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Gamey Meat: How to Improve the Taste of Wild Meat

You spend a lot of time, effort and money in going about chasing down wild game for the freezer. After such an investment, you’re counting on a solid return in flavor once it finally comes time to eat it, and the last thing you want is that notorious gamey taste that plagues so many wild meats. We’ve all fallen victim to this hurdle in the procurement of wild game meat, so don’t worry if you’re running into this problem as you explore the world of hunting. Thankfully, we’ve found a few kitchen hacks for cooking venison, elk, or other game animals that takes those stronger flavors right out.

A lot of people love to tell you how much they hate eating wild game meat because of the overpowering flavor, but it’s possible they’ve never actually eaten a properly field-dressed animal, or even more likely, they aren’t familiar with traditional wild game recipes. Game meats are much different than your farm-raised meats like beef and chicken, and yet many hunters try to cook them with with the same approach.

The following suggestions are each a product of my own trials and errors over the course of a long hunting career. My wife hates the gamey taste of venison, so I’ve had to experiment to find a way around to land on recipes we can both enjoy. However, I’m sure these will work for other hunters, too, as I believe they simplify the process from start to finish. If you think something tastes gamey, try one of these strategies next time.

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1. Field dressing basics

The first step in avoiding a gaminess starts in the field. The key to securing a great taste from your harvested game meat is getting the animal gutted and cooled as quickly as possible. The longer the animal lies in the field-particularly overnight because of a bad shot-the worse it’s going to taste.

Enzymes quickly start breaking down inside the animal, and the warmer it is outside, the faster this process occurs. Your field dressing technique usually has the greatest influence on the taste of wild game meat.

A lot of hunters also tend to believe it’s necessary to hang and bleed an animal after it’s been gutted. Often these are the same hunters who always seem to be over-marinating their meals, even with grass-fed beef at the summer cookout. Simply put, a shot through the vitals induces significant bleeding is usually all you need. It’s this blood that remains in the muscles that creates that strong taste. Put a greater emphasis on proper cleaning and efficiently getting your deer to a professional processor or your home butchering station rather than hanging it (this is especially important with deer meat).

2. Soaking it

Here’s where you’ll probably find the most advice regarding the preparation of wild game meat. Many hunters suggest soaking your game meat in vinegar. However, because of vinegar’s acidity, it can often dry the meat out, making it especially tough. Instead, try soaking the meat in milk or even buttermilk, both of which will produce better results with most wild animals, especially when dealing with backstraps.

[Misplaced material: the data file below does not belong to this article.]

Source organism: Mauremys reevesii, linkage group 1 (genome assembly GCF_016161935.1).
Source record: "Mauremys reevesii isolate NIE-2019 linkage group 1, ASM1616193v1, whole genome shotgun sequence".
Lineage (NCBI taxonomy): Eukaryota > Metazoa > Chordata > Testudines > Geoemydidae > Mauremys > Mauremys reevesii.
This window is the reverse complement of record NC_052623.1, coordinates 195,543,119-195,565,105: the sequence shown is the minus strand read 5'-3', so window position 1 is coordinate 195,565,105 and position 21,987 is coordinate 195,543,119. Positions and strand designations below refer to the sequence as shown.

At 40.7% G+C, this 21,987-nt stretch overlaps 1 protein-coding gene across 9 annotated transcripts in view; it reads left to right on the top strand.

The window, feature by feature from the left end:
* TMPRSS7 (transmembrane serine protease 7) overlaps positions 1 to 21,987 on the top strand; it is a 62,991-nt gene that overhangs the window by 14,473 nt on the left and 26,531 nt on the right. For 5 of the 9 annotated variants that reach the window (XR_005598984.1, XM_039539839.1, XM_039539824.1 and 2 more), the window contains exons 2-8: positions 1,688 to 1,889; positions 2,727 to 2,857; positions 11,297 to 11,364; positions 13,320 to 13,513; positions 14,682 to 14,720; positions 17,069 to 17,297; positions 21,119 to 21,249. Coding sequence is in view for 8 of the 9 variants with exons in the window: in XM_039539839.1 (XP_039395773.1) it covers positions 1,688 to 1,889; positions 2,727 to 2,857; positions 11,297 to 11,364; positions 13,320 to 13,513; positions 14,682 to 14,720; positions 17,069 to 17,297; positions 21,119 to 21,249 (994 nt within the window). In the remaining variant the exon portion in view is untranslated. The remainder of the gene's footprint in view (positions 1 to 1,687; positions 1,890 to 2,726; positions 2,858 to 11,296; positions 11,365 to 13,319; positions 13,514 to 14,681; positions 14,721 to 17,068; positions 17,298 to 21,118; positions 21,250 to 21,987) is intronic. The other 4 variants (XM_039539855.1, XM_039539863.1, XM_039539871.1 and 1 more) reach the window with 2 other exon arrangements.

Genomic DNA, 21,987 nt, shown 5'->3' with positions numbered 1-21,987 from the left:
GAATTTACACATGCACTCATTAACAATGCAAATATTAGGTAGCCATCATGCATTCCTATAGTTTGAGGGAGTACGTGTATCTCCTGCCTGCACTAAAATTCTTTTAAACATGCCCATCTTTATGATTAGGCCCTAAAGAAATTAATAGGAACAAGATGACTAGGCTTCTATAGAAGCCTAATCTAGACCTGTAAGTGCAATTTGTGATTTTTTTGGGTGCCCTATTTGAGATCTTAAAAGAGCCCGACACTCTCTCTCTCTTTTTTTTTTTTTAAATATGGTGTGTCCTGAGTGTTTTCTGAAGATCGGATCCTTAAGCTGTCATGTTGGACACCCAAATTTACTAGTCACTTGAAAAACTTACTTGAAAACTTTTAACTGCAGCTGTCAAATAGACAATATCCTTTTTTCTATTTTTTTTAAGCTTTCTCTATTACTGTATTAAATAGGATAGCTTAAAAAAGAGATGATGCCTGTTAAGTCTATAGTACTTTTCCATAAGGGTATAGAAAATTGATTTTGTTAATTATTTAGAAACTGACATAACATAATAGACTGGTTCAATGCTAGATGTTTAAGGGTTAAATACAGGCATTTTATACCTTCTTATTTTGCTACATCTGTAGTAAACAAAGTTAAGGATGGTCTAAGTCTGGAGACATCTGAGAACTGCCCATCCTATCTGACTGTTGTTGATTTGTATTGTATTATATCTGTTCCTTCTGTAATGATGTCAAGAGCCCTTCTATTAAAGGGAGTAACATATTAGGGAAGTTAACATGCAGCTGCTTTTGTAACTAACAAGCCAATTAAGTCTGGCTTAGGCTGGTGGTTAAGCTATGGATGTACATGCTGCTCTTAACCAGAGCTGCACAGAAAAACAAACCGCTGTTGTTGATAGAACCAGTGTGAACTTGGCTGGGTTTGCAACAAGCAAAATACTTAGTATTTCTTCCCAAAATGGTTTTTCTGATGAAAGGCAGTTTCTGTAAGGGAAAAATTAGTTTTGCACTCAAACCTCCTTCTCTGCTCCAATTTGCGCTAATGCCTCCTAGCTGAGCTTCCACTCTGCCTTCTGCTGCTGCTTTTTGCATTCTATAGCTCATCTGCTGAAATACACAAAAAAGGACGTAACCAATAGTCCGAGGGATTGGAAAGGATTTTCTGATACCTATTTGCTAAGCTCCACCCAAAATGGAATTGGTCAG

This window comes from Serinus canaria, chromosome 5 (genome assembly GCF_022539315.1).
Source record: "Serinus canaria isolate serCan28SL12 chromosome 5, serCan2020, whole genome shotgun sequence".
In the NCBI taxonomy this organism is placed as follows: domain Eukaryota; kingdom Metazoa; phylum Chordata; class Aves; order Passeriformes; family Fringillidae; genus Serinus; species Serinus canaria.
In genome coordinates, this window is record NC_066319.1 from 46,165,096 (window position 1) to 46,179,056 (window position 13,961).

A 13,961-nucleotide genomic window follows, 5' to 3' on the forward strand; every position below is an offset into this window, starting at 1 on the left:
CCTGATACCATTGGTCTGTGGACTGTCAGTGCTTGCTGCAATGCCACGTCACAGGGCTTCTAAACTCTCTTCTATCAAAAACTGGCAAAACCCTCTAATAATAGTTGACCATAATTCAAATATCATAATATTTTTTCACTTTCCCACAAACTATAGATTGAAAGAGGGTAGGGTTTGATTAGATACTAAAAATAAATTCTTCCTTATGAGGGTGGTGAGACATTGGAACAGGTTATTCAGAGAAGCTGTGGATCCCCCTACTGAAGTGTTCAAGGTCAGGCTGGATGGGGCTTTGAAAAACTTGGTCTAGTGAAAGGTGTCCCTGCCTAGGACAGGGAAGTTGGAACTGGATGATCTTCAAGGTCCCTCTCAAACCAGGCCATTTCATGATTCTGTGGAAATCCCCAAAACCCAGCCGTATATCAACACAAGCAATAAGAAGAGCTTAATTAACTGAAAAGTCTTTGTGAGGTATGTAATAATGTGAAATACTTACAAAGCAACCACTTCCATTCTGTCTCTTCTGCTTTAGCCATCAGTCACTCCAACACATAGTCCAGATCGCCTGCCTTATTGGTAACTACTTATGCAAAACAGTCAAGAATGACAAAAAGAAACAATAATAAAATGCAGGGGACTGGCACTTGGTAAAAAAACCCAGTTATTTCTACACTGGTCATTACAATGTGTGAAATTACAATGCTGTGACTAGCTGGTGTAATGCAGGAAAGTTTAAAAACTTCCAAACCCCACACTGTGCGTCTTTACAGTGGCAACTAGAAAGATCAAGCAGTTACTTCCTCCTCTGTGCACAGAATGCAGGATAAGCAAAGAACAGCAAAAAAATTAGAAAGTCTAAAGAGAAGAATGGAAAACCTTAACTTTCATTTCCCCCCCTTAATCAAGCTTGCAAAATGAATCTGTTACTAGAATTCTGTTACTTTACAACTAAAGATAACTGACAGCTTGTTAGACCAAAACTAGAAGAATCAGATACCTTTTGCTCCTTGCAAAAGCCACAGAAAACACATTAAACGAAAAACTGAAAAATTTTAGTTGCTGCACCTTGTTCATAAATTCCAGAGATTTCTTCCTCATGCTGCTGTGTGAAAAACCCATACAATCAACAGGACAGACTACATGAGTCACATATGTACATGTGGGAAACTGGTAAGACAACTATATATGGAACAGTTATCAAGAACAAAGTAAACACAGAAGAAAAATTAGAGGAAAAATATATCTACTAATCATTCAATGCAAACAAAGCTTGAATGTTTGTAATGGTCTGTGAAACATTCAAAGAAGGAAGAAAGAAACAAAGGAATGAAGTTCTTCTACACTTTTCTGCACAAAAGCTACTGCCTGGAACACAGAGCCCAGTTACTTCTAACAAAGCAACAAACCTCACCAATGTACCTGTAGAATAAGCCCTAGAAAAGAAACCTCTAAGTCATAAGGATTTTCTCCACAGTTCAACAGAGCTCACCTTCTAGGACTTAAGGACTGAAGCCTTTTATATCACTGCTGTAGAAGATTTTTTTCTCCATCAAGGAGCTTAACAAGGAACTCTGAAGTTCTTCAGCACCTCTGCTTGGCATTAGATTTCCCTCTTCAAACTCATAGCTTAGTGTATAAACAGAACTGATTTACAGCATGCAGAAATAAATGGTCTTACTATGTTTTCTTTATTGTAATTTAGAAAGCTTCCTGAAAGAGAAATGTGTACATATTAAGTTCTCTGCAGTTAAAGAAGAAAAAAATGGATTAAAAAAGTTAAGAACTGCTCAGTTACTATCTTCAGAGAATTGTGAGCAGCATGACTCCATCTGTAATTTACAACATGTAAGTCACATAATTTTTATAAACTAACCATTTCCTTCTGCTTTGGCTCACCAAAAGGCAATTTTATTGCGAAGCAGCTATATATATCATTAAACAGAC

For a lot of old-school cooks, this is a mandatory step before putting any wild-game meat in a slow cooker. A saltwater brine is also a very popular choice, as the salt helps suck out a lot of the bad flavors. Make sure you give the meat a good clean water bath before cooking, though, to avoid an overpowering taste of salt.

Marinades are also a solid remedy, and there are a variety available on the market, but something as simple as soaking it in Italian dressing can be enough. Ultimately, this helps remove more of the blood from the meat, leaving only the tissue behind.

3. Silver skin

Taking the time to remove the silver skin and other connective tissues before cooking will pay off dividends when it comes time to sit down and eat. This is especially important with some game birds like, namely pheasant.

If you have a strong gamey taste in wild big-game meat at your house, this very well may be the cause, regardless of whether any of the previous strategies worked. These tissues are very strong and full of unwanted flavors. Taking the time using a small knife, or even a fork in some cases, can improve the entire cooking experience.

Removing the fat in red meat altogether is a must if people in your family have a sensitive stomach when it comes to wild game. Fat is a great flavor addition in range-fed beef, but if you leave the fat from wild game meat doesn’t do a whole lot beyond making your house smell and ruin your meal.

4. Don’t overcook!

Overcooking wild game meat is a cardinal sin. Believe it or not, gaminess is actually amplified the more you cook wild meat. Low and slow is the name of the game.

Any pan-seared venison needs only a little bit of time on both sides, keeping at a maximum of a nice medium rare. Because there isn’t much fat, game meats cook surprisingly quick. If you’re doing all of the above and still getting a strong, gamey taste, this just might be why.

Remember, trial and error is the best teacher when it comes to cooking, especially when it comes to anything wild. If gaminess turned you off to venison in the past, perhaps it’s time to try it again. Only this time, hopefully you can fall back on a few of these tips.


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